Current status: On September 29, 2017 the Fifth Circuit denied petitions for rehearing HB 1523 en banc. HB 1523, the most extreme anti-LGBTQ law in the country, went into effect in Mississippi on October 10, 2017.
People who experience discrimination can report it to the Campaign for Southern Equality by calling or texting our hotline (828.242.1559), by email (firstname.lastname@example.org) or by posting at our Facebook page. Our team of attorneys, clergy and organizers will respond with support and resources. To report incidents of anti-LGBTQ discrimination in Mississippi
Case Name: Campaign for Southern Equality v. Bryant III
Date Filed: May 10, 2016
What is HB 1523: Passed by the Mississippi legislature in March 2016, HB 1523 – titled the “Protecting Freedom of Conscience from Government Discrimination Act” – is the nation’s most sweeping anti-LGBT law. HB 1523 is so extreme that it enumerates three specific religious beliefs that will be protected above all others: 1. Marriage can only be between a man and a woman, 2. Sexual relations are properly confined to such a marriage, and 3. Sex is an innate characteristic that is assigned at birth and cannot change. The law allows public officials, doctors and others to invoke these specific beliefs as justification for refusing treatment and service to LGBT people.
Plaintiffs: A native of Mississippi, plaintiff Susan Hrostowski is an Episcopal priest and a professor at the University of Southern Mississippi’s School of Social Work. Rev. Hrostowski and her wife, Kathy Garner, have a 16-year-old son, who served as the best man at their wedding. Susan and Kathy were also co-plaintiffs with CSE in a 2015 lawsuit that successfully struck down the Mississippi law banning same-sex couples from adopting. The Campaign for Southern Equality is a plaintiff on behalf of its members in Mississippi.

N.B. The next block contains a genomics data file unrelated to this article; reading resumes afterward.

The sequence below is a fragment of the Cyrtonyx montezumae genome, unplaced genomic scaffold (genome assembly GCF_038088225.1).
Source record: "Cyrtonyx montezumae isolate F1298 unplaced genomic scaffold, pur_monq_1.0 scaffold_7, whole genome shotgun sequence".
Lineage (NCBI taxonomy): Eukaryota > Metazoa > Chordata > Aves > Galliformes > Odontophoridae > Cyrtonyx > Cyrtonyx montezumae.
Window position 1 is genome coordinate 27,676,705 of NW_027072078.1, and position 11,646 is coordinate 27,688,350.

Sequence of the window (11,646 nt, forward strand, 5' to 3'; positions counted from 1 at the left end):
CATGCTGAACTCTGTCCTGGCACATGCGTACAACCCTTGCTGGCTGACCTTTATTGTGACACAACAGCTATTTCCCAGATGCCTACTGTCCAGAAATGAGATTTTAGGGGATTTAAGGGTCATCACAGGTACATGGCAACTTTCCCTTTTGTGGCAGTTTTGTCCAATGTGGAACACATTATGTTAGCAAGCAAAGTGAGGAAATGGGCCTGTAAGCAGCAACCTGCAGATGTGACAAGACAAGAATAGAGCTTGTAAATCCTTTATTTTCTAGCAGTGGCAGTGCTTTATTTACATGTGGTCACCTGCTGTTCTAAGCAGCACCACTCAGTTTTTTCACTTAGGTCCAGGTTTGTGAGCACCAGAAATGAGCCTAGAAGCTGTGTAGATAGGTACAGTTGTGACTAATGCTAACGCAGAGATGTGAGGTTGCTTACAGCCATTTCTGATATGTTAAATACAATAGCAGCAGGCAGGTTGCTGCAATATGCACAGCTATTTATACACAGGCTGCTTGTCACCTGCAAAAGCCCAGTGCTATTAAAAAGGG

Legal Team: The legal team is lead by Roberta Kaplan of Paul, Weiss, Rifkind, Wharton & Garrison LLP, joined by colleagues at her firm. Plaintiffs are also represented by Alysson Mills of Fishgood Haywood LLP. This legal team filed the federal case that struck down Mississippi’s ban on marriage for same-sex couples in 2014, Campaign for Southern Equality v. Bryant, and also struck down Mississippi’s ban on same-sex adoption, Campaign for Southern Equality v. Mississippi Department of Human Services in 2016.
On June 30th, Judge Reeves struck down HB 1523 for violating the First and Fourteenth Amendments to the United States Constitution, ruling in two related cases – Campaign for Southern Equality v. Bryant III and Barber v. Bryant. The full 60-page order from Judge Reeves can be read at: www.southernequality.org/wp-content/uploads/2016/07/CSE-v-Barber-Order.pdf
Judge Reeves found that HB 1523 violates the Establishment Clause of the First Amendment, which requires separation between Church and State, in two ways. First, HB 1523 makes special protections available for those holding specific religious beliefs, but excludes others from these protections. Second, it violates the principle that a religious accommodation cannot cause harm to others – HB 1523’s “broad religious exemption comes at the expense of other citizens.”
He also ruled that HB 1523 violates the Equal Protection Clause of the Fourteenth Amendment because it was passed for the sole purpose of “put[ting] LGBT citizens back in their place after” the Supreme Court recognized their right to marry last summer.
Shortly after the ruling, Governor Phil Bryant appealed this ruling to the U.S. Fifth Circuit Court of Appeals and also sought a stay in the ruling. He is represented by the Alliance Defending Freedom, a national Christian organization that also authored HB 1523 and promotes anti-LGBT legislation across the country. Attorney General Jim Hood announced that he would not appeal the ruling.
On August 1, Judge Reeves denied the Governor’s request for a stay, writing:
“HB 1523’s absence does not impair the free exercise of religion . . . In addition, issuing a marriage license to a gay couple is not like being forced into armed combat or to assist with an abortion. Matters of life and death are sui generis. If movants truly believe that providing services to LGBT citizens forces them to ‘tinker with the machinery of death,’ their animus exceeds anything seen in Romer, Windsor, or the marriage equality cases.”
The law is currently set to go into effect on October 6, 2017 after the Fifth Circuit denied petitions for rehearing HB 1523 en banc.
List of documents:
The full court transcripts from the preliminary injunction hearings in front of Judge Reeves are now available:
June 24, 2016: Read the June 24 court hearing transcript here.
June 23, 2016: Read the June 23 court hearing transcript here.
June 14, 2016: New Complaint Challenges Mississippi’s Anti-LGBT Law HB 1523, Seeking Preliminary Injunction.